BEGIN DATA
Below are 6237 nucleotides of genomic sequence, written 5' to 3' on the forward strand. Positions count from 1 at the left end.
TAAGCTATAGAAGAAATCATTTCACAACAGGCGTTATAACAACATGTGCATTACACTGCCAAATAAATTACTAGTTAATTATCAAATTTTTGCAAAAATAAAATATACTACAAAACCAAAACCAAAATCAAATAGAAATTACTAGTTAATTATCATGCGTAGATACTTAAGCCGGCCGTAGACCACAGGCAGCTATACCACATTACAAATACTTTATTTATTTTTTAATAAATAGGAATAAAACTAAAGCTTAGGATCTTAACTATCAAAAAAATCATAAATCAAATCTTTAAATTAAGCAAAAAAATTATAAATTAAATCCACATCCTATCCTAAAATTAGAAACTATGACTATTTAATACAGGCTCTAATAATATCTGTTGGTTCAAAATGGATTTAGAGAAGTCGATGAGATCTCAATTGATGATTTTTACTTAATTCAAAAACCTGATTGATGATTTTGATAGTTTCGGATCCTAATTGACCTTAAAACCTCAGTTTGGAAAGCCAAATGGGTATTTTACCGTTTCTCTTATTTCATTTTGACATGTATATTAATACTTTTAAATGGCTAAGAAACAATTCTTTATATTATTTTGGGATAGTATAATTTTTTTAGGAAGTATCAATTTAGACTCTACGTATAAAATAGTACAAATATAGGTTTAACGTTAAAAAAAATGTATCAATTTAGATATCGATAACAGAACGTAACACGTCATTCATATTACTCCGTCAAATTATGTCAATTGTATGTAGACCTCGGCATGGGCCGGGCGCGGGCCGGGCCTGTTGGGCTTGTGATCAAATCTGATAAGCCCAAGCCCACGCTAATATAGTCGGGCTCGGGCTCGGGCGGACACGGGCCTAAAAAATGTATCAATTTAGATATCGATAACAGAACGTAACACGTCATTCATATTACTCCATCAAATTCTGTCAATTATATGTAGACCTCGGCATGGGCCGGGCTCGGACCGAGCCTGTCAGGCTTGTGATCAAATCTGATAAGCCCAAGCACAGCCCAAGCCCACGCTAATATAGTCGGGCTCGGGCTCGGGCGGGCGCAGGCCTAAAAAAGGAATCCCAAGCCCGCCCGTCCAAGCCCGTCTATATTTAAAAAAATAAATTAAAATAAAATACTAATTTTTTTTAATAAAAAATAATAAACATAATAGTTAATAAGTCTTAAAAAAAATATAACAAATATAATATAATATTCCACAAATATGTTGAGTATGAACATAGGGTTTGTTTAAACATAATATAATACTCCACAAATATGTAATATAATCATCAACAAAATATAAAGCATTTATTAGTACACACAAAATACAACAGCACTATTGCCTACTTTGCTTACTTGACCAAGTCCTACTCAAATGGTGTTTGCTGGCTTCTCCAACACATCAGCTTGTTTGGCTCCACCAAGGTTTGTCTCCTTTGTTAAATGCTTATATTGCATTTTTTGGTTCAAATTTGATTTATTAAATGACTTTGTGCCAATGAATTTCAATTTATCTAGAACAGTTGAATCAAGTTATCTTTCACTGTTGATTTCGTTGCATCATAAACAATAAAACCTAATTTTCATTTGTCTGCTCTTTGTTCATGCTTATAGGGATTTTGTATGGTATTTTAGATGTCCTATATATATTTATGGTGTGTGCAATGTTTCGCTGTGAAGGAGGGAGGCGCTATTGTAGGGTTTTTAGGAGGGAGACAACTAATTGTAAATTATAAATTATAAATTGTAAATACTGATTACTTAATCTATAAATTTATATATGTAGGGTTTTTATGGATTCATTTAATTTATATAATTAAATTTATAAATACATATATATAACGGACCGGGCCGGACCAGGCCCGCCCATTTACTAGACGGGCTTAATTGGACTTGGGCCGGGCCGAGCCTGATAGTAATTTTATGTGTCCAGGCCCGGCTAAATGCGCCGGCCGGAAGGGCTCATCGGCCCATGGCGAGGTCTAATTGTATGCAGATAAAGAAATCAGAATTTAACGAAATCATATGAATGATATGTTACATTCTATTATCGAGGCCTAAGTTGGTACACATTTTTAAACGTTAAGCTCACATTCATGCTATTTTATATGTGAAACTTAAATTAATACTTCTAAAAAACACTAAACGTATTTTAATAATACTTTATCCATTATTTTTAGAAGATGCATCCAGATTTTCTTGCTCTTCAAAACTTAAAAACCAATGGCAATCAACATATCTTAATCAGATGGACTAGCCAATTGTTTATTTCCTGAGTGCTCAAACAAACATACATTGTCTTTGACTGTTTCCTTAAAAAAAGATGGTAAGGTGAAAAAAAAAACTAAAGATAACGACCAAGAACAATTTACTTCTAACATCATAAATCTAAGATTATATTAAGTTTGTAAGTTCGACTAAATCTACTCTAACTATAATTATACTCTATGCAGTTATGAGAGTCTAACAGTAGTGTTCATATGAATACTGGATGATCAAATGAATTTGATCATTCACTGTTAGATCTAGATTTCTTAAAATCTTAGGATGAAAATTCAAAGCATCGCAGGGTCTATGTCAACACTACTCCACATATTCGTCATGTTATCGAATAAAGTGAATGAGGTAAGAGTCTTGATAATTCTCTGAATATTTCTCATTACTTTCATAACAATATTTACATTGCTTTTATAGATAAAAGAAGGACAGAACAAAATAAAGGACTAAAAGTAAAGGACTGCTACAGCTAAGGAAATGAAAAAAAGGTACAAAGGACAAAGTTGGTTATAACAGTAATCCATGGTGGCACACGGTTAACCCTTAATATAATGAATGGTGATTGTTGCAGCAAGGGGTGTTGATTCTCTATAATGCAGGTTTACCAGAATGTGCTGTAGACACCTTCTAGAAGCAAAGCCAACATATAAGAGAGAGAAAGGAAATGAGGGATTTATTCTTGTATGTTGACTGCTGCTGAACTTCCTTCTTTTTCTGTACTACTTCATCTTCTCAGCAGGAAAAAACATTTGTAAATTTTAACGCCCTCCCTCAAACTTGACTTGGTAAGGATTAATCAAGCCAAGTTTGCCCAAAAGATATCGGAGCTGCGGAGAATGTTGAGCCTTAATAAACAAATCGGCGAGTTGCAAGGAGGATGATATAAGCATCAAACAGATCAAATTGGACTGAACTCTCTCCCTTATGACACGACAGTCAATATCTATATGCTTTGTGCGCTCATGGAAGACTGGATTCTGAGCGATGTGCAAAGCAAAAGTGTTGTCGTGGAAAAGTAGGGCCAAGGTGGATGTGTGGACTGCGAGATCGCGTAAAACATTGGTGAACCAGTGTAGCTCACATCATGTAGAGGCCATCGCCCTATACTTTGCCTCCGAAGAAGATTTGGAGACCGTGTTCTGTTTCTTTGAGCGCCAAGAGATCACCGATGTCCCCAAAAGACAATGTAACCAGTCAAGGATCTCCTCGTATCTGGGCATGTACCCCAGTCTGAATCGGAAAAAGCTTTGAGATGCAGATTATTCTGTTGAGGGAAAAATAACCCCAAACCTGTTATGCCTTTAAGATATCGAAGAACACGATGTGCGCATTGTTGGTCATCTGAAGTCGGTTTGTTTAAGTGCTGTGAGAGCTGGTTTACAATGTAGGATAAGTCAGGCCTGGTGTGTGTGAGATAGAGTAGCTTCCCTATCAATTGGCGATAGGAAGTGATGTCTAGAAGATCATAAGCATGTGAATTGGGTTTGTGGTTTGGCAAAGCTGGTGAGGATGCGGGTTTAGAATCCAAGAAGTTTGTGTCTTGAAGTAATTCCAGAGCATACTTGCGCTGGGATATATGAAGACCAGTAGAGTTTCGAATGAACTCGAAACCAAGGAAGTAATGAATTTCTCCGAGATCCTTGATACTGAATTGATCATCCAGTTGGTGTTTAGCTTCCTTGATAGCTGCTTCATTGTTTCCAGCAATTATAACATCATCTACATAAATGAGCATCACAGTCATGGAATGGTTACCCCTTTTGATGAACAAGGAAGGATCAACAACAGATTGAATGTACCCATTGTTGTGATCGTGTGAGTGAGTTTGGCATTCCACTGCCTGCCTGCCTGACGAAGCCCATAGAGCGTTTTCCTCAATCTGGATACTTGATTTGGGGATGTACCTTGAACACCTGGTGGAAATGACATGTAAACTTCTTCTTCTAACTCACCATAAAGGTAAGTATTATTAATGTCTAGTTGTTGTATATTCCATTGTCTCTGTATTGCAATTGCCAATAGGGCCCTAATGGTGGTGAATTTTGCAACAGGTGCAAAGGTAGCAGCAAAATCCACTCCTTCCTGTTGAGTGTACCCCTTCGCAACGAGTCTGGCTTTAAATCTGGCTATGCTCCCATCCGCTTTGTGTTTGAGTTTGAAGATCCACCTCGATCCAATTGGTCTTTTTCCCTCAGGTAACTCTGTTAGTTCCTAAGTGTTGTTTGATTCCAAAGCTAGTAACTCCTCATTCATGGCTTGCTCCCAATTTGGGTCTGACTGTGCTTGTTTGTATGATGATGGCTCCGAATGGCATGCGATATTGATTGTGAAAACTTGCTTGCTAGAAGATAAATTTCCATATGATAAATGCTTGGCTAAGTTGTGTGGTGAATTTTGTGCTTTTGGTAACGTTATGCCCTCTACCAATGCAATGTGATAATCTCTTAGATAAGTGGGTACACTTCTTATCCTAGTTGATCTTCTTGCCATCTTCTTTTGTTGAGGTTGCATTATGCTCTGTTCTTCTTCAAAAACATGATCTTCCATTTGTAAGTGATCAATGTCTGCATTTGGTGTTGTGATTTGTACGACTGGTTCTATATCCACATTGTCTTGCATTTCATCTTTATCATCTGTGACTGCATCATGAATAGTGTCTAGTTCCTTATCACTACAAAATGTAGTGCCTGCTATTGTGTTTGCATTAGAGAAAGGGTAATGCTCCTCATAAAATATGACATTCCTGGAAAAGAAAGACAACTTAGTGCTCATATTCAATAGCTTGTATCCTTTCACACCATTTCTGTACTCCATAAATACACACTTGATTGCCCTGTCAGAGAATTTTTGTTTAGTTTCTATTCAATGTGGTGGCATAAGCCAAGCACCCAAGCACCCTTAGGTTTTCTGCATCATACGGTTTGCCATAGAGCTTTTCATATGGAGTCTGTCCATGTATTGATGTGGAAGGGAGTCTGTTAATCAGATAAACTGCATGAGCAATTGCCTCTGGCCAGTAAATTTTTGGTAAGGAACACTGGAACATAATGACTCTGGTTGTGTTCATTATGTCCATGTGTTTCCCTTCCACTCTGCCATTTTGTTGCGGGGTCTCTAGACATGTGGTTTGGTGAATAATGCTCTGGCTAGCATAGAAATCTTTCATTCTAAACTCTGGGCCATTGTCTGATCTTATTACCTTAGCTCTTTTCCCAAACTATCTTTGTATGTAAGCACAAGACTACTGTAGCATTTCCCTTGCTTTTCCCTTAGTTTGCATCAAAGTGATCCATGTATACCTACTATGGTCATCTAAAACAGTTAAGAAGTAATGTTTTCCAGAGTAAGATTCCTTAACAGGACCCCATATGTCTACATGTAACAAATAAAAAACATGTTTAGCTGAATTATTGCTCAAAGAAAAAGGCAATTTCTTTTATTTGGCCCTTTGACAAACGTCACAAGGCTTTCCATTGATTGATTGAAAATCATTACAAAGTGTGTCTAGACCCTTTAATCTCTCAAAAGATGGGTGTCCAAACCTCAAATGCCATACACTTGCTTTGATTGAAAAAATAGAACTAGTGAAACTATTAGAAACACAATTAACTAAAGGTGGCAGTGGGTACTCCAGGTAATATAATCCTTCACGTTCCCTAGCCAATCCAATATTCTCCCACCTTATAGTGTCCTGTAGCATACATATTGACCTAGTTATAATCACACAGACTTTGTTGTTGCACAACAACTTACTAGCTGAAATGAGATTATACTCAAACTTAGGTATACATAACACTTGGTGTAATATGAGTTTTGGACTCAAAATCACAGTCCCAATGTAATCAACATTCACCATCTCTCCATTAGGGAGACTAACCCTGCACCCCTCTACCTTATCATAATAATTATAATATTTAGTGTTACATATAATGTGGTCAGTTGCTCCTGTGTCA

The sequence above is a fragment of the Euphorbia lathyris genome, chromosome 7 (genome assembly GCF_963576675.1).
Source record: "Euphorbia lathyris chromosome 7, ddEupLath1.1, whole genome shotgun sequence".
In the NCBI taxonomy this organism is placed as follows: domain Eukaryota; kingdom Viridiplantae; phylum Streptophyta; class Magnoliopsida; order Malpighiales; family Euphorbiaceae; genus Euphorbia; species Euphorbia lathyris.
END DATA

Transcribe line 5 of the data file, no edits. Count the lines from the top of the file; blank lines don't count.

In the NCBI taxonomy this organism is placed as follows: domain Eukaryota; kingdom Viridiplantae; phylum Streptophyta; class Magnoliopsida; order Malpighiales; family Euphorbiaceae; genus Euphorbia; species Euphorbia lathyris.